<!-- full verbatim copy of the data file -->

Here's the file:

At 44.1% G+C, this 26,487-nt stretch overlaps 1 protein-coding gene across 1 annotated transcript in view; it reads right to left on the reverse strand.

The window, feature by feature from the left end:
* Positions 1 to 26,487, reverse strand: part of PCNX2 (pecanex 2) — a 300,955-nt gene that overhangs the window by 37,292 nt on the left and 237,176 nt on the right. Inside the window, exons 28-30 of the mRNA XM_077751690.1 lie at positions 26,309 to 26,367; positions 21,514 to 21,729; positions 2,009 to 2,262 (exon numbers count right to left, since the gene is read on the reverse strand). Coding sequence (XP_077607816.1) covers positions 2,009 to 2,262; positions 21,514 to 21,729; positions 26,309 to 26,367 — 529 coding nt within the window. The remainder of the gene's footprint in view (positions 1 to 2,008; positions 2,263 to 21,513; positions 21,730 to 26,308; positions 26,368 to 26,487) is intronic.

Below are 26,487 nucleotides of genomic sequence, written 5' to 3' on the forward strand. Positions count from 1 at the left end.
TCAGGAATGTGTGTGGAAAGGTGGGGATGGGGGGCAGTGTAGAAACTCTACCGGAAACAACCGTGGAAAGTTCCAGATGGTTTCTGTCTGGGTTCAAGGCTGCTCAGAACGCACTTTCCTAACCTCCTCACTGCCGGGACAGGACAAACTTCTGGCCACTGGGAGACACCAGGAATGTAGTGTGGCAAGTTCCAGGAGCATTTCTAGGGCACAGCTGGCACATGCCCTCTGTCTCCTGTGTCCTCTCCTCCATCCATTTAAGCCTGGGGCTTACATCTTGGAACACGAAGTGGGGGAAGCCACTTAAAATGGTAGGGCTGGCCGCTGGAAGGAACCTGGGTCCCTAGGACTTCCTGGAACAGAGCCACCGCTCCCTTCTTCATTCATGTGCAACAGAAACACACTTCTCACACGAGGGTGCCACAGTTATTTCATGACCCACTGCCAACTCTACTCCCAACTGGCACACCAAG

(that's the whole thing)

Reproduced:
At 44.1% G+C, this 26,487-nt stretch overlaps 1 protein-coding gene across 1 annotated transcript in view; it reads right to left on the reverse strand.

The window, feature by feature from the left end:
* Positions 1 to 26,487, reverse strand: part of PCNX2 (pecanex 2) — a 300,955-nt gene that overhangs the window by 37,292 nt on the left and 237,176 nt on the right. Inside the window, exons 28-30 of the mRNA XM_077751690.1 lie at positions 26,309 to 26,367; positions 21,514 to 21,729; positions 2,009 to 2,262 (exon numbers count right to left, since the gene is read on the reverse strand). Coding sequence (XP_077607816.1) covers positions 2,009 to 2,262; positions 21,514 to 21,729; positions 26,309 to 26,367 — 529 coding nt within the window. The remainder of the gene's footprint in view (positions 1 to 2,008; positions 2,263 to 21,513; positions 21,730 to 26,308; positions 26,368 to 26,487) is intronic.

Below are 26,487 nucleotides of genomic sequence, written 5' to 3' on the forward strand. Positions count from 1 at the left end.
TCAGGAATGTGTGTGGAAAGGTGGGGATGGGGGGCAGTGTAGAAACTCTACCGGAAACAACCGTGGAAAGTTCCAGATGGTTTCTGTCTGGGTTCAAGGCTGCTCAGAACGCACTTTCCTAACCTCCTCACTGCCGGGACAGGACAAACTTCTGGCCACTGGGAGACACCAGGAATGTAGTGTGGCAAGTTCCAGGAGCATTTCTAGGGCACAGCTGGCACATGCCCTCTGTCTCCTGTGTCCTCTCCTCCATCCATTTAAGCCTGGGGCTTACATCTTGGAACACGAAGTGGGGGAAGCCACTTAAAATGGTAGGGCTGGCCGCTGGAAGGAACCTGGGTCCCTAGGACTTCCTGGAACAGAGCCACCGCTCCCTTCTTCATTCATGTGCAACAGAAACACACTTCTCACACGAGGGTGCCACAGTTATTTCATGACCCACTGCCAACTCTACTCCCAACTGGCACACCAAG